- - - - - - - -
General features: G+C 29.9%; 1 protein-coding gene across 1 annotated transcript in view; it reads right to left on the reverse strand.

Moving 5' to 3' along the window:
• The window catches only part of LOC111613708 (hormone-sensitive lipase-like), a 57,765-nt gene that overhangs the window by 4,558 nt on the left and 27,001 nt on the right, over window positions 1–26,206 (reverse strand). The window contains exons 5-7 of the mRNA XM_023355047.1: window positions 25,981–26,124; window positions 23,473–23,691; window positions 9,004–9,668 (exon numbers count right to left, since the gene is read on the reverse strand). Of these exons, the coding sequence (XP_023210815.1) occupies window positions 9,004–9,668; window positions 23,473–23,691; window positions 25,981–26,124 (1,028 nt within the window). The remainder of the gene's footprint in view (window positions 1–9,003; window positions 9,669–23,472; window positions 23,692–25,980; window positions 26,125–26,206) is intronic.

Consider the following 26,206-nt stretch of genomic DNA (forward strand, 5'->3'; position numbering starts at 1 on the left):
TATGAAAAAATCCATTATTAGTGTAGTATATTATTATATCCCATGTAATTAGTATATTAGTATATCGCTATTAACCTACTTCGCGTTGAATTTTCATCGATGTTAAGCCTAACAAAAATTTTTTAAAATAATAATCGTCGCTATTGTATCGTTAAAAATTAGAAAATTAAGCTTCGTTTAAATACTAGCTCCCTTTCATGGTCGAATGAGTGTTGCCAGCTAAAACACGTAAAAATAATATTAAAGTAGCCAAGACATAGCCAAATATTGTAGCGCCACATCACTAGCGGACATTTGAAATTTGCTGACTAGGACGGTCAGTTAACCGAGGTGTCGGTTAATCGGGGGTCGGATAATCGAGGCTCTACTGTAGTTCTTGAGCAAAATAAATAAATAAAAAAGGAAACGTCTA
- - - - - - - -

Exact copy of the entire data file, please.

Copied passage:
General features: G+C 29.9%; 1 protein-coding gene across 1 annotated transcript in view; it reads right to left on the reverse strand.

Moving 5' to 3' along the window:
• The window catches only part of LOC111613708 (hormone-sensitive lipase-like), a 57,765-nt gene that overhangs the window by 4,558 nt on the left and 27,001 nt on the right, over window positions 1–26,206 (reverse strand). The window contains exons 5-7 of the mRNA XM_023355047.1: window positions 25,981–26,124; window positions 23,473–23,691; window positions 9,004–9,668 (exon numbers count right to left, since the gene is read on the reverse strand). Of these exons, the coding sequence (XP_023210815.1) occupies window positions 9,004–9,668; window positions 23,473–23,691; window positions 25,981–26,124 (1,028 nt within the window). The remainder of the gene's footprint in view (window positions 1–9,003; window positions 9,669–23,472; window positions 23,692–25,980; window positions 26,125–26,206) is intronic.

Consider the following 26,206-nt stretch of genomic DNA (forward strand, 5'->3'; position numbering starts at 1 on the left):
TATGAAAAAATCCATTATTAGTGTAGTATATTATTATATCCCATGTAATTAGTATATTAGTATATCGCTATTAACCTACTTCGCGTTGAATTTTCATCGATGTTAAGCCTAACAAAAATTTTTTAAAATAATAATCGTCGCTATTGTATCGTTAAAAATTAGAAAATTAAGCTTCGTTTAAATACTAGCTCCCTTTCATGGTCGAATGAGTGTTGCCAGCTAAAACACGTAAAAATAATATTAAAGTAGCCAAGACATAGCCAAATATTGTAGCGCCACATCACTAGCGGACATTTGAAATTTGCTGACTAGGACGGTCAGTTAACCGAGGTGTCGGTTAATCGGGGGTCGGATAATCGAGGCTCTACTGTAGTTCTTGAGCAAAATAAATAAATAAAAAAGGAAACGTCTA